While the Quakers (19-7, 9-1 Ivy) could never create much separation from the Big Red (10-13, 4-6), the win clinched them a in the Ivy League Tournament and puts the team in a strong position to win the Ivy regular season title in the final two weeks of the season.
Below, check out three of the biggest takeaways from the Red and Blue’s win.
Taking care of business
This might not have been the prettiest victory, but just like the Quakers have done pretty much all season, they made the plays they needed to make when it mattered most.
On paper, Cornell might not look like a team that Penn should be beating by only single digits, but make no mistake about this. A road win in the Ivy League is a big accomplishment no matter who it is against, and the Red and Blue now have four on the season.
So while Penn might not be blowing teams out from the opening tip, it is winning close games down the stretch, and that’s even more important. Come Ivy Tournament time (and possibly even NCAA Tournament time), the opponents Penn will be playing will not be teams that it can take down easily.
If the Quakers want to win those important games, they’ll need to be able to win tight games, and tonight offered just another piece of evidence to show that they are more than capable.
Any given player can step up on any given night
On Friday against Columbia, Penn’s starters struggled as guards Antonio Woods, Darnell Foreman, and Ryan Betley all didn’t get their first points until the second half. With the starters struggling, Penn’s bench stepped up in a major way. Sophomore guard Devon Goodman and senior guard Caleb Wood combined for 39 points, providing the Quakers with the necessary jolt to bring them back into the game.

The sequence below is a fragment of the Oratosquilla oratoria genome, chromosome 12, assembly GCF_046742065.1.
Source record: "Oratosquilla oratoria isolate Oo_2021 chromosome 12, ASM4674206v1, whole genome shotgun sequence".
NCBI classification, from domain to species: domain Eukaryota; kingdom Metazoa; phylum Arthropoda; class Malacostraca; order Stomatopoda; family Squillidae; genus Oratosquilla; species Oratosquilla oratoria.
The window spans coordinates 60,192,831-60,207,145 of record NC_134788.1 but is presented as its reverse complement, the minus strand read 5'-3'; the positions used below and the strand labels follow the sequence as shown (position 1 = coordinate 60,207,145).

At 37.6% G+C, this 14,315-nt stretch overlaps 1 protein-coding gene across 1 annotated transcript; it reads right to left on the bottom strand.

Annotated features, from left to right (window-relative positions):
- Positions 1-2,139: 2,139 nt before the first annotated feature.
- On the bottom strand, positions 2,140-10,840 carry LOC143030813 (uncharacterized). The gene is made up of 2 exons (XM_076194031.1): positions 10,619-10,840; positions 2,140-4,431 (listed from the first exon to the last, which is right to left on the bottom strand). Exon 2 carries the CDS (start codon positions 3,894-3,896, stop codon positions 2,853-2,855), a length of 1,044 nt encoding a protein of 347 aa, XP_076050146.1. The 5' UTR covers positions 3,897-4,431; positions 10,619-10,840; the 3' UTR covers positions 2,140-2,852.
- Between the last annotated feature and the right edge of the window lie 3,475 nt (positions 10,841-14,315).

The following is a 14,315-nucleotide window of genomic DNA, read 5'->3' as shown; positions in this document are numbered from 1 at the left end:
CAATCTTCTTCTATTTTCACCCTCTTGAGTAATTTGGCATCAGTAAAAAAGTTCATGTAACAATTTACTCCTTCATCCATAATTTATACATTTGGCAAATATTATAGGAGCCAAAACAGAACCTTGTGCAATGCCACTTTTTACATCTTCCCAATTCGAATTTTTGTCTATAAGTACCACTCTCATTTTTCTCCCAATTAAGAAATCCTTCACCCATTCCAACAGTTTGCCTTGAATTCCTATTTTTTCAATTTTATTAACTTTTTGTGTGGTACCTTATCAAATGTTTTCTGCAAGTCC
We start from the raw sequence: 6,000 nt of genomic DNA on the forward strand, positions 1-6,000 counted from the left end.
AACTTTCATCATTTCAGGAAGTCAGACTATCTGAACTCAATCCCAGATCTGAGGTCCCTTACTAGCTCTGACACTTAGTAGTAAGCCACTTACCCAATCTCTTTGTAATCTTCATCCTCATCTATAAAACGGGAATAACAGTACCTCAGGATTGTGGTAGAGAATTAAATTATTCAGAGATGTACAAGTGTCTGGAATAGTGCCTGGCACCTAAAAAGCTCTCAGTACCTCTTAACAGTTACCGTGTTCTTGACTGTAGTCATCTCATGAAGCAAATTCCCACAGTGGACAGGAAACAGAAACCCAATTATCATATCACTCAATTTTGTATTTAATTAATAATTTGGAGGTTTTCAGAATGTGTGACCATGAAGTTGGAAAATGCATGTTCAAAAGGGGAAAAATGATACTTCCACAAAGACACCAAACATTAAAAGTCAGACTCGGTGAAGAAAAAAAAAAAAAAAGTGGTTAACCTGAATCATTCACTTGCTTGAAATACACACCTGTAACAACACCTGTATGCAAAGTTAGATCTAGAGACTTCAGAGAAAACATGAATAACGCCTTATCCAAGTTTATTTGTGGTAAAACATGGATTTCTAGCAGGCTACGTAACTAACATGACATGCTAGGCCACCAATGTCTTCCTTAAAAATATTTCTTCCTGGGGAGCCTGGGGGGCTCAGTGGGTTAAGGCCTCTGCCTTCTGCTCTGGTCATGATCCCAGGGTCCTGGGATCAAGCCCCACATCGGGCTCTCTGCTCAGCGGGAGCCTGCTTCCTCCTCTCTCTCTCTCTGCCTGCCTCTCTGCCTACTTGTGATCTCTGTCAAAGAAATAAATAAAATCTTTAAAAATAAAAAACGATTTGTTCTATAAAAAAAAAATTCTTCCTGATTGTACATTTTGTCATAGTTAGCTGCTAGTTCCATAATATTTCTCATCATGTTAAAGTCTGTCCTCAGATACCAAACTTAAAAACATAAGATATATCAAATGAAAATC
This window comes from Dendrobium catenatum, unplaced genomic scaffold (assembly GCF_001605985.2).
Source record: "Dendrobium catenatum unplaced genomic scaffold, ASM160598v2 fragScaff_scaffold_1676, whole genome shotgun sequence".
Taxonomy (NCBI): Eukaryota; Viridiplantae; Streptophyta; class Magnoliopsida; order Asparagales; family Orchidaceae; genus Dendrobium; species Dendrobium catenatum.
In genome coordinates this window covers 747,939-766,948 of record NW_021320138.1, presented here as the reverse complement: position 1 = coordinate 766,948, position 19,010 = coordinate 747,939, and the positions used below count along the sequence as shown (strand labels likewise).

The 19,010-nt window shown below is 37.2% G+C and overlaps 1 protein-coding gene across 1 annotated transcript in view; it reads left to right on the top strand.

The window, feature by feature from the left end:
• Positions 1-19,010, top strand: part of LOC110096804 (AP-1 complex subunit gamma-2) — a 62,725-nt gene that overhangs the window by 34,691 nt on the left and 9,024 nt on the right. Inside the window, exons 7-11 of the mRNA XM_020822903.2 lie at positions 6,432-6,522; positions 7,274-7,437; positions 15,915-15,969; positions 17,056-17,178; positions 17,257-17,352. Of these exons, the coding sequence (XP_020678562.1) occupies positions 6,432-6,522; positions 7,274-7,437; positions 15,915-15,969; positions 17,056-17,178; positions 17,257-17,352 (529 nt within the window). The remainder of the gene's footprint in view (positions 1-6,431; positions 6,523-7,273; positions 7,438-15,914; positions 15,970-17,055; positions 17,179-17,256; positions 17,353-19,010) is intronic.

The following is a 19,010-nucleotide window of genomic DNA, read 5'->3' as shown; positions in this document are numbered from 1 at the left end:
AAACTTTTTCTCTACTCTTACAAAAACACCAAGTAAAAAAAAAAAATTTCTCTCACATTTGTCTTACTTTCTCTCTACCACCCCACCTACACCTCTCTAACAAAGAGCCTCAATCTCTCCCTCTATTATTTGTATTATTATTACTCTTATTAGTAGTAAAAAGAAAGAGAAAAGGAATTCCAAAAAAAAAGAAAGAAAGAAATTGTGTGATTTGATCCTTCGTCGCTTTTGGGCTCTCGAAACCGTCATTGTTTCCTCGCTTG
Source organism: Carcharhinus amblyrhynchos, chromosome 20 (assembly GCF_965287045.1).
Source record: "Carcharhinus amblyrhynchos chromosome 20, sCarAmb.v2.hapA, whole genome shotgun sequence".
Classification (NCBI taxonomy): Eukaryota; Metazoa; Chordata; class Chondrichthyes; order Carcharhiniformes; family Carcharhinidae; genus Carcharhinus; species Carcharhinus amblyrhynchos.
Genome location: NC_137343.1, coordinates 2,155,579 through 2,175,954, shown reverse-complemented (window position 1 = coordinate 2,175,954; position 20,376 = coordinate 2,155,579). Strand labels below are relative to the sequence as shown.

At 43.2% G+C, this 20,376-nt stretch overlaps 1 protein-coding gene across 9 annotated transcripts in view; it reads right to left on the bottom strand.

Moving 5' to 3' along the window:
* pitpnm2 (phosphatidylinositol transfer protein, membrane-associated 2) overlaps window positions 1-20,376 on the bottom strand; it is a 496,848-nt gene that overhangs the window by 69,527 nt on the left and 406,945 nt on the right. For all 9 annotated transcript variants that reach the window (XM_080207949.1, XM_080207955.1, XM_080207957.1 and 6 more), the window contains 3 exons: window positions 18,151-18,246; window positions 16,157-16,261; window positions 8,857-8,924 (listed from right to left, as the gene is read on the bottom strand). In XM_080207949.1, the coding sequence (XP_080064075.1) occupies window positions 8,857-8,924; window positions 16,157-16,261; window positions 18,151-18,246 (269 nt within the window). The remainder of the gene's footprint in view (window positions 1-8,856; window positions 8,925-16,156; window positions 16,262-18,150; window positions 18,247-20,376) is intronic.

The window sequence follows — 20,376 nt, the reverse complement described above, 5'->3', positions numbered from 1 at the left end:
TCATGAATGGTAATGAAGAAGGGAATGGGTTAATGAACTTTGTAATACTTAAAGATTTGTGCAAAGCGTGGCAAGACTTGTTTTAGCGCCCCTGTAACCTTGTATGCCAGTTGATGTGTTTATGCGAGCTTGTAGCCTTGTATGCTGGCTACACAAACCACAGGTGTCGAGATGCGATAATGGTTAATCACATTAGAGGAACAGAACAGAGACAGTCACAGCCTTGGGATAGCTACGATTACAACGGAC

While fans saw what Goodman was capable of last year during the team’s Ivy Tournament run, he saw his minutes all but evaporate in Penn’s most recent slew of games. But coach Steve Donahue thought the Red and Blue could use a spark off the bench when they fell behind double digits, and Goodman showed he could provide it.
Against Cornell, the Quakers saw quiet nights from three starters once again, but other players performed to fill the void. Betley, Penn's leading scorer, was particularly impressive, especially after he struggled against the Lions.
A night after scoring just two points in the final seconds against Columbia, Betley exploded for 23 points including six three-pointers. Sophomore forward AJ Brodeur turned in another very solid performance as well, as he followed up his 14 point effort against Columbia with an efficient 21 point outing against Cornell. Wood was also a key player in both games, finishing the weekend with 29 total points.
Having so many different players that are able to step up for the Red and Blue only makes them more difficult to prepare for. It might create some difficulties for Donahue in setting the rotation, but that’s certainly a good problem to have.
Defense wins games
As much as has been said about Penn’s explosive offense, it’s the team’s defense that Donahue thinks has been the Quakers’ most consistent weapon. Against Columbia, Penn kept the Lions scoreless for over five minutes in crunch time. Agianst Cornell, the Red and Blue held the Ivy League’s leading scorer Matt Morgan to just 2 for 12 shooting from the field.
Perhaps the biggest key to Penn’s strong defense is that the Quakers have so many different versatile lineups they can use. When opponents go big, Donahue can counter with Brodeur and junior forward Max Rothschild, and when teams go small, Penn can employ a four point-guard lineup like it did during its big run against Columbia.
The saying goes “defense wins championships” and while it’s definitely too early to say if that will be true for Penn, it certainly seems fair to say that it has been the Quakers’ defense that has been winning a lot of their games down so far down the stretch.
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